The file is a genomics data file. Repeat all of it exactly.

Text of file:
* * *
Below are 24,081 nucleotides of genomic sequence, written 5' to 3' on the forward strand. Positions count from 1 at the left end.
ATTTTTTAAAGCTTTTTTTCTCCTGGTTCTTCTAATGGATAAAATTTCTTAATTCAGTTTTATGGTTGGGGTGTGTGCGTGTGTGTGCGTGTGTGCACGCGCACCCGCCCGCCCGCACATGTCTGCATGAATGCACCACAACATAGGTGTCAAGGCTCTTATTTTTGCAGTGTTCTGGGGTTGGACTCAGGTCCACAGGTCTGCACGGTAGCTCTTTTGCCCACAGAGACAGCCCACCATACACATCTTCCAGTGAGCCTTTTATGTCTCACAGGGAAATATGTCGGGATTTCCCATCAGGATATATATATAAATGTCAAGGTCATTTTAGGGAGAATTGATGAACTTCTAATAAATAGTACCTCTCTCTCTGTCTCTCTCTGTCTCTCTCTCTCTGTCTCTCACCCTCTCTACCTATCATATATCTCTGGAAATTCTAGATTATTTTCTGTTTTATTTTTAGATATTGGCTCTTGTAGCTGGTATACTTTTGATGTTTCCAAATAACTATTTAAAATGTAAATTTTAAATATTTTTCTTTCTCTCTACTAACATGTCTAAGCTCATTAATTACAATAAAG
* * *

Below are 24,081 nucleotides of genomic sequence, written 5' to 3' on the forward strand. Positions count from 1 at the left end.
ATTTTTTAAAGCTTTTTTTCTCCTGGTTCTTCTAATGGATAAAATTTCTTAATTCAGTTTTATGGTTGGGGTGTGTGCGTGTGTGTGCGTGTGTGCACGCGCACCCGCCCGCCCGCACATGTCTGCATGAATGCACCACAACATAGGTGTCAAGGCTCTTATTTTTGCAGTGTTCTGGGGTTGGACTCAGGTCCACAGGTCTGCACGGTAGCTCTTTTGCCCACAGAGACAGCCCACCATACACATCTTCCAGTGAGCCTTTTATGTCTCACAGGGAAATATGTCGGGATTTCCCATCAGGATATATATATAAATGTCAAGGTCATTTTAGGGAGAATTGATGAACTTCTAATAAATAGTACCTCTCTCTCTGTCTCTCTCTGTCTCTCTCTCTCTGTCTCTCACCCTCTCTACCTATCATATATCTCTGGAAATTCTAGATTATTTTCTGTTTTATTTTTAGATATTGGCTCTTGTAGCTGGTATACTTTTGATGTTTCCAAATAACTATTTAAAATGTAAATTTTAAATATTTTTCTTTCTCTCTACTAACATGTCTAAGCTCATTAATTACAATAAAG